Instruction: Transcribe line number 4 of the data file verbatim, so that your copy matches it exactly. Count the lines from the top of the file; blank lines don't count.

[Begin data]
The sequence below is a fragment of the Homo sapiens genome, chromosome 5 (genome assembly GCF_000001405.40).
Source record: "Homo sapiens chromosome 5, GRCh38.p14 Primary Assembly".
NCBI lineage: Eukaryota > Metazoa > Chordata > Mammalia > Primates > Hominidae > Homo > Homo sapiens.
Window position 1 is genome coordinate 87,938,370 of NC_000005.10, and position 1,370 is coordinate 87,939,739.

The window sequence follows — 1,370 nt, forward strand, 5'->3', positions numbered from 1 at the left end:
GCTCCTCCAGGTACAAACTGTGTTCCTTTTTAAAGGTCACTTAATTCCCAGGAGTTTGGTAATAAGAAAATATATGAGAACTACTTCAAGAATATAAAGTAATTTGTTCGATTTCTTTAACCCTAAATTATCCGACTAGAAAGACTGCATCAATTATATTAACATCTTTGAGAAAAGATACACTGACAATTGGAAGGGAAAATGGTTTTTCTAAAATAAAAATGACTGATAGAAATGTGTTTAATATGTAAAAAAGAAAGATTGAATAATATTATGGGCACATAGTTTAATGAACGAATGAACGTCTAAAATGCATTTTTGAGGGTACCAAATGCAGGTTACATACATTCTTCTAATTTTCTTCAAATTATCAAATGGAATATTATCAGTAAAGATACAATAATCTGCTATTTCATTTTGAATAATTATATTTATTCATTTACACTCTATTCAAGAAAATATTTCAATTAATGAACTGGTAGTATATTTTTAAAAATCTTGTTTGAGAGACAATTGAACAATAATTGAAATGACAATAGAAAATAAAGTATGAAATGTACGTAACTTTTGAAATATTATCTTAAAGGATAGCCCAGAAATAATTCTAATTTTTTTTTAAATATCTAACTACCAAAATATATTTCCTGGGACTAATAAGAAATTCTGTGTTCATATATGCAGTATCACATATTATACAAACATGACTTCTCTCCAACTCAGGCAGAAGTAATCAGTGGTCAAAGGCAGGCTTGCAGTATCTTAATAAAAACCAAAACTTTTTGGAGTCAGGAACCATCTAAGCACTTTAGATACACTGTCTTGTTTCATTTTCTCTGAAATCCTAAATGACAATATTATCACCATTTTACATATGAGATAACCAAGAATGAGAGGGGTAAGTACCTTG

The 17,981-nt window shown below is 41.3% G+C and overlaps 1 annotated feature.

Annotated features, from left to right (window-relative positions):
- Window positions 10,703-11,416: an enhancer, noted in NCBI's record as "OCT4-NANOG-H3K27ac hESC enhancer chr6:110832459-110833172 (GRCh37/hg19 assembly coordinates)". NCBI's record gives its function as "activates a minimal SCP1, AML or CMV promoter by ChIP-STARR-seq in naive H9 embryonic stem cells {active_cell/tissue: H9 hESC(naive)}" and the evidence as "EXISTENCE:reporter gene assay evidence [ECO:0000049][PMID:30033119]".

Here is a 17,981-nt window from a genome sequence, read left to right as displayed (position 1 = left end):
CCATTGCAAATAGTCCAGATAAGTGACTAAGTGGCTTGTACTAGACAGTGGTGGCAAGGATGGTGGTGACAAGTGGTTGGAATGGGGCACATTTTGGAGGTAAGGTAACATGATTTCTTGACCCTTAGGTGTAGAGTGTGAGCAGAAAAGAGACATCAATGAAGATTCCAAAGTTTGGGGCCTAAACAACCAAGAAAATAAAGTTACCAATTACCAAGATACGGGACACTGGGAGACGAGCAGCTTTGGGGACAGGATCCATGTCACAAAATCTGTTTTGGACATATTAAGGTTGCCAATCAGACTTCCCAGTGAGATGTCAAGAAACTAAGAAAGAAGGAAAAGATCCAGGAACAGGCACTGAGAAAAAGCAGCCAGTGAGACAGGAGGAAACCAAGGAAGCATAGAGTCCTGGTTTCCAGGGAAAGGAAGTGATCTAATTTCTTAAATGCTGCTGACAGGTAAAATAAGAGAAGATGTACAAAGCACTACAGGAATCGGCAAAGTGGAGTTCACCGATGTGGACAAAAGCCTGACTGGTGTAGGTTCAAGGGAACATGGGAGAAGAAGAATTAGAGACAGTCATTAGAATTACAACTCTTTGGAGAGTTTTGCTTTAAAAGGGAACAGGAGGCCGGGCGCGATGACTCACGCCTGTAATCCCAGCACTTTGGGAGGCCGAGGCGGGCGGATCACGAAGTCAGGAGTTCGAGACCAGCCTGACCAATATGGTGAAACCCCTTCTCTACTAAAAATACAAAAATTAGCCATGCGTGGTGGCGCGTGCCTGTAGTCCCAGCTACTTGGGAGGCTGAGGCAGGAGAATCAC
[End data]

Window position 1 is genome coordinate 87,938,370 of NC_000005.10, and position 1,370 is coordinate 87,939,739.